While attention is shifting to the marketplace, the United Nations process will move ahead. The Paris Agreement’s provisions will not kick in until 2020. Indeed, though adopted “by consensus,” no nation has signed it. Countries will be invited to do so in a ceremony at the United Nations headquarters in New York on April 22; the agreement officially will take effect after at least 55 countries, representing at least 55 percent of total greenhouse gas emissions, have signed on.

The United States will be one of them; through careful legal craftsmanship, the Paris Agreement will not be considered as its own treaty under American law but rather as an extension of the United Nations Framework Convention on Climate Change, which the Senate ratified in 1992.

The United Nations has several short-term priorities. One is to get the remaining countries that have not submitted emissions-reduction pledges to do so. Venezuela and St. Kitts and Nevis submitted their plans on Saturday, bringing the total to 188.

By May, the United Nations climate staff will update its estimate for the combined impact of the national pledges (now known as nationally determined contributions, the qualifying word “intended” having been dropped). Estimates of the first round of pledges suggested that, if carried out, they would still result in a rise of 2.7 to 3.5 degrees Celsius (4.9 to 6.3 degrees Fahrenheit) above preindustrial levels — far above the newly adopted aspiration of an increase of just 1.5 degrees Celsius.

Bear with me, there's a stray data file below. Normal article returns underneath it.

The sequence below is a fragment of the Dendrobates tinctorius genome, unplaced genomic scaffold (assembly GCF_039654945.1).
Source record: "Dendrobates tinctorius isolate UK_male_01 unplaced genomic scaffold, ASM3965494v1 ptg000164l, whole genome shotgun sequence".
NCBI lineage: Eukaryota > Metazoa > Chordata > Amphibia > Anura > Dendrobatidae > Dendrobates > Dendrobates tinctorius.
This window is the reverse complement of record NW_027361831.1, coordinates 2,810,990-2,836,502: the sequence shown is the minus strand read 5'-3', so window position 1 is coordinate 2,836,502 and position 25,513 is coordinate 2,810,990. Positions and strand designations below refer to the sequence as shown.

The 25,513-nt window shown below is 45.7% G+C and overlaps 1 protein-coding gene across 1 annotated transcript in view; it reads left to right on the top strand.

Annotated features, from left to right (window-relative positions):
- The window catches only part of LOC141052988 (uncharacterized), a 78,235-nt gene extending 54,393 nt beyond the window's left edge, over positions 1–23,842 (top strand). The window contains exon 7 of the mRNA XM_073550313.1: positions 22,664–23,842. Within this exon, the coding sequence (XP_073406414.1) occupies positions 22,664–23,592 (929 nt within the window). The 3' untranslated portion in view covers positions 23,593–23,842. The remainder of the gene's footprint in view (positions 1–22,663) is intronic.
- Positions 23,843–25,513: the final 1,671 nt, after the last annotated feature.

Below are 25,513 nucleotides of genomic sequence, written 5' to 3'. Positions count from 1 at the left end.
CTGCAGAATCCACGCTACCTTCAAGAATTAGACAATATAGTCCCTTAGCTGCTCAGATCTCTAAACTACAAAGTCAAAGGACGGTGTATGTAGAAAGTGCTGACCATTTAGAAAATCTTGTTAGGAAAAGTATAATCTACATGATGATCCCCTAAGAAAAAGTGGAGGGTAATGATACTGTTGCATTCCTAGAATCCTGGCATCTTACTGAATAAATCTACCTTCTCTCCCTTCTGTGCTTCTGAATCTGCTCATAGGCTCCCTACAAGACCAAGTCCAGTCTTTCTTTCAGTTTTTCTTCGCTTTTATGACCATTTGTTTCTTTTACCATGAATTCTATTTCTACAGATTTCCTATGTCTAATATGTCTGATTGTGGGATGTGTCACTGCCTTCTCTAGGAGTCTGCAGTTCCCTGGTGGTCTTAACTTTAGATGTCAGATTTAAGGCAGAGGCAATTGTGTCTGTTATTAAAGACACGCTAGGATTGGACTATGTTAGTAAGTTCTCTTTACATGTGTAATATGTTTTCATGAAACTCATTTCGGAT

Those national plans must be revised every five years. Also every five years, starting in 2018, the United Nations will “take stock” of the pledges to see how much progress has been made in the aim of reaching peak carbon emissions “as soon as possible” and limiting the rise in temperature.

The Paris Agreement also “strongly urges” rich countries, which in 2009 pledged to spend $100 billion a year by 2020 to help poorer countries mitigate and adapt to the effects of climate change, to “scale up” their commitment. The agreement calls for a new financial goal — with $100 billion a year as the minimum — to be agreed upon by 2025.